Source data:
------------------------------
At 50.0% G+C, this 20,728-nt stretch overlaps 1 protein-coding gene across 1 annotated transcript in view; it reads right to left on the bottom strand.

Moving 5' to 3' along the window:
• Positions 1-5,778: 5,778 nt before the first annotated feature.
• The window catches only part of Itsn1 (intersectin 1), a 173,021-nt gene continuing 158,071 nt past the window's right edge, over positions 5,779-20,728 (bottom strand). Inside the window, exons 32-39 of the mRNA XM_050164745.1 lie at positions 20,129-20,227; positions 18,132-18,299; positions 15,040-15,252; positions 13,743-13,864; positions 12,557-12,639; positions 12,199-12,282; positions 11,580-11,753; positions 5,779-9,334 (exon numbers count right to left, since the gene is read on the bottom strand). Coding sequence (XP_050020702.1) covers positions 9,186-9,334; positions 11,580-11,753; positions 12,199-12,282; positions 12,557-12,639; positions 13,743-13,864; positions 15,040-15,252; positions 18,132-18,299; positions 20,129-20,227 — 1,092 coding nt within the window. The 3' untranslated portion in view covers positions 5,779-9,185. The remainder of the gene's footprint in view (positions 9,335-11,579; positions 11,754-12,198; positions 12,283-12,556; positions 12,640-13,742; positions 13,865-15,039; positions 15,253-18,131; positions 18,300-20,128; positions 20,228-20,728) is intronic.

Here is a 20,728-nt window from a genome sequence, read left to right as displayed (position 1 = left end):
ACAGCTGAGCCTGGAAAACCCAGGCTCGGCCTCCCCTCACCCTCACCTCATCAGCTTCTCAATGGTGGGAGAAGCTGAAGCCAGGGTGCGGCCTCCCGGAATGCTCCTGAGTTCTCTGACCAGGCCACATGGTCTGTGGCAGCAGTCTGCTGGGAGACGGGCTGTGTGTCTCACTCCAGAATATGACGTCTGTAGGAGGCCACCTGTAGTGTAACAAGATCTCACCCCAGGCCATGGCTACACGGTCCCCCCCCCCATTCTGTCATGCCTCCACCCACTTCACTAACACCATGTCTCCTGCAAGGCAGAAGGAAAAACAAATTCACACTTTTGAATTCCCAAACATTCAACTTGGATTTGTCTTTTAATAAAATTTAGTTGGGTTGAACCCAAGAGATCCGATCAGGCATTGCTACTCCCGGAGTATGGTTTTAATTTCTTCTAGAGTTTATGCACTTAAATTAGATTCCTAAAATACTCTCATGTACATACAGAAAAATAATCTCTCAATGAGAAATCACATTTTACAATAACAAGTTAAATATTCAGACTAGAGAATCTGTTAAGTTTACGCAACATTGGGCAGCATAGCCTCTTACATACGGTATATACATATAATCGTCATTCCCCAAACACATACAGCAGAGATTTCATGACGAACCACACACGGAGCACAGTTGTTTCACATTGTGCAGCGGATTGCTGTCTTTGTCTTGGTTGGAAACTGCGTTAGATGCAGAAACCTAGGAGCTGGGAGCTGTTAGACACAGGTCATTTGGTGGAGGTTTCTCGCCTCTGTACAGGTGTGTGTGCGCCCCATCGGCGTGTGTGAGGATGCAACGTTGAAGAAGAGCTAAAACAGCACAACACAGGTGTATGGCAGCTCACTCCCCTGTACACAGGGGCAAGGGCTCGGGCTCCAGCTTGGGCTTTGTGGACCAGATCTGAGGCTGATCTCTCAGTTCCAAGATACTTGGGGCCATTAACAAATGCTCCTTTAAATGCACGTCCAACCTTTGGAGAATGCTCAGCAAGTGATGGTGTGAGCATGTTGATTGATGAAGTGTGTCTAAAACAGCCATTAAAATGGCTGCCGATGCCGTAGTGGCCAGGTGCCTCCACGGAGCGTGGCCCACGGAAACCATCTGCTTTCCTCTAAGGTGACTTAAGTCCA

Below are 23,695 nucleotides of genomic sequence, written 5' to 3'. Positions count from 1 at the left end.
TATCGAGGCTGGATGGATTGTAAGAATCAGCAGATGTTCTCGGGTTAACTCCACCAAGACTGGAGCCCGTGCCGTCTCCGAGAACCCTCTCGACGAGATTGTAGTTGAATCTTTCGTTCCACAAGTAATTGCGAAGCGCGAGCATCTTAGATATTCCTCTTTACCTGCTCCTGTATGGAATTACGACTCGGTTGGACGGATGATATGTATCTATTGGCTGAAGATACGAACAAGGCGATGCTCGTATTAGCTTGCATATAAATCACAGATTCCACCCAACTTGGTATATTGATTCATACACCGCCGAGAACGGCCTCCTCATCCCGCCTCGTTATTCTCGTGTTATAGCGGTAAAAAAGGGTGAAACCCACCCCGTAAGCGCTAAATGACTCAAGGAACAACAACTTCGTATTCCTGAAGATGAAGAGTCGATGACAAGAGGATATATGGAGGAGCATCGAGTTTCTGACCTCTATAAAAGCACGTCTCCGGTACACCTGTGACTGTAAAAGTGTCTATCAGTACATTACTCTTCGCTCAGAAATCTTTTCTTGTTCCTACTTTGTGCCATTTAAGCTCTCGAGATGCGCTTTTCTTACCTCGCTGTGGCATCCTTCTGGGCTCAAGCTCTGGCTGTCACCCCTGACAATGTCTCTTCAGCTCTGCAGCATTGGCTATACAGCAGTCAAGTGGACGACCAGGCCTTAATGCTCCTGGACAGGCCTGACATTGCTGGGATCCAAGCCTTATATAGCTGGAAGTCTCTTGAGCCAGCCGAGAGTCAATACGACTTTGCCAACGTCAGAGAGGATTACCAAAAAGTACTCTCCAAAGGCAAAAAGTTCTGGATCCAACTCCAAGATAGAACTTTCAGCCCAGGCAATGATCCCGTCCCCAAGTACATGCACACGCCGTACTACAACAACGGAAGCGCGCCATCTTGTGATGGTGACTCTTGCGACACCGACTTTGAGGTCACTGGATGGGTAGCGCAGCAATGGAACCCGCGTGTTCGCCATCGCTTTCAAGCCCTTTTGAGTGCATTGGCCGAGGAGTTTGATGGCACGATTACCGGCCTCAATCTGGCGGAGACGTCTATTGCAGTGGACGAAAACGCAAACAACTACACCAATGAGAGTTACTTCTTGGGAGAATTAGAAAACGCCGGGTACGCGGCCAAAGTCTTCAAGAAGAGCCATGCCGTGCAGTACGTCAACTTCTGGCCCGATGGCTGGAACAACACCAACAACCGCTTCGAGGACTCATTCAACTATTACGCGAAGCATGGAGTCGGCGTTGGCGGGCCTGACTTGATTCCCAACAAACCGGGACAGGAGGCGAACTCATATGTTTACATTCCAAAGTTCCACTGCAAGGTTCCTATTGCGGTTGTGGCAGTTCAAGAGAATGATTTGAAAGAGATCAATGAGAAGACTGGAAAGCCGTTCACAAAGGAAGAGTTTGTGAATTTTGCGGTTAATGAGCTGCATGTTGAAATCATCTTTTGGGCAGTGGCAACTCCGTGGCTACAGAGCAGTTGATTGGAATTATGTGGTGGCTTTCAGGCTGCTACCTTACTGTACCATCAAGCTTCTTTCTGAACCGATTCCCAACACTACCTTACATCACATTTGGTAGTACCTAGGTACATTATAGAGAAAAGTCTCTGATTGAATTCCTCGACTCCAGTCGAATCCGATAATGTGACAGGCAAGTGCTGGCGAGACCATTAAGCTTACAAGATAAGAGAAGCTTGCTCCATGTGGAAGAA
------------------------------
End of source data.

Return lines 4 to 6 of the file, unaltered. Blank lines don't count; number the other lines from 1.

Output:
• The window catches only part of Itsn1 (intersectin 1), a 173,021-nt gene continuing 158,071 nt past the window's right edge, over positions 5,779-20,728 (bottom strand). Inside the window, exons 32-39 of the mRNA XM_050164745.1 lie at positions 20,129-20,227; positions 18,132-18,299; positions 15,040-15,252; positions 13,743-13,864; positions 12,557-12,639; positions 12,199-12,282; positions 11,580-11,753; positions 5,779-9,334 (exon numbers count right to left, since the gene is read on the bottom strand). Coding sequence (XP_050020702.1) covers positions 9,186-9,334; positions 11,580-11,753; positions 12,199-12,282; positions 12,557-12,639; positions 13,743-13,864; positions 15,040-15,252; positions 18,132-18,299; positions 20,129-20,227 — 1,092 coding nt within the window. The 3' untranslated portion in view covers positions 5,779-9,185. The remainder of the gene's footprint in view (positions 9,335-11,579; positions 11,754-12,198; positions 12,283-12,556; positions 12,640-13,742; positions 13,865-15,039; positions 15,253-18,131; positions 18,300-20,128; positions 20,228-20,728) is intronic.

Here is a 20,728-nt window from a genome sequence, read left to right as displayed (position 1 = left end):
ACAGCTGAGCCTGGAAAACCCAGGCTCGGCCTCCCCTCACCCTCACCTCATCAGCTTCTCAATGGTGGGAGAAGCTGAAGCCAGGGTGCGGCCTCCCGGAATGCTCCTGAGTTCTCTGACCAGGCCACATGGTCTGTGGCAGCAGTCTGCTGGGAGACGGGCTGTGTGTCTCACTCCAGAATATGACGTCTGTAGGAGGCCACCTGTAGTGTAACAAGATCTCACCCCAGGCCATGGCTACACGGTCCCCCCCCCCATTCTGTCATGCCTCCACCCACTTCACTAACACCATGTCTCCTGCAAGGCAGAAGGAAAAACAAATTCACACTTTTGAATTCCCAAACATTCAACTTGGATTTGTCTTTTAATAAAATTTAGTTGGGTTGAACCCAAGAGATCCGATCAGGCATTGCTACTCCCGGAGTATGGTTTTAATTTCTTCTAGAGTTTATGCACTTAAATTAGATTCCTAAAATACTCTCATGTACATACAGAAAAATAATCTCTCAATGAGAAATCACATTTTACAATAACAAGTTAAATATTCAGACTAGAGAATCTGTTAAGTTTACGCAACATTGGGCAGCATAGCCTCTTACATACGGTATATACATATAATCGTCATTCCCCAAACACATACAGCAGAGATTTCATGACGAACCACACACGGAGCACAGTTGTTTCACATTGTGCAGCGGATTGCTGTCTTTGTCTTGGTTGGAAACTGCGTTAGATGCAGAAACCTAGGAGCTGGGAGCTGTTAGACACAGGTCATTTGGTGGAGGTTTCTCGCCTCTGTACAGGTGTGTGTGCGCCCCATCGGCGTGTGTGAGGATGCAACGTTGAAGAAGAGCTAAAACAGCACAACACAGGTGTATGGCAGCTCACTCCCCTGTACACAGGGGCAAGGGCTCGGGCTCCAGCTTGGGCTTTGTGGACCAGATCTGAGGCTGATCTCTCAGTTCCAAGATACTTGGGGCCATTAACAAATGCTCCTTTAAATGCACGTCCAACCTTTGGAGAATGCTCAGCAAGTGATGGTGTGAGCATGTTGATTGATGAAGTGTGTCTAAAACAGCCATTAAAATGGCTGCCGATGCCGTAGTGGCCAGGTGCCTCCACGGAGCGTGGCCCACGGAAACCATCTGCTTTCCTCTAAGGTGACTTAAGTCCA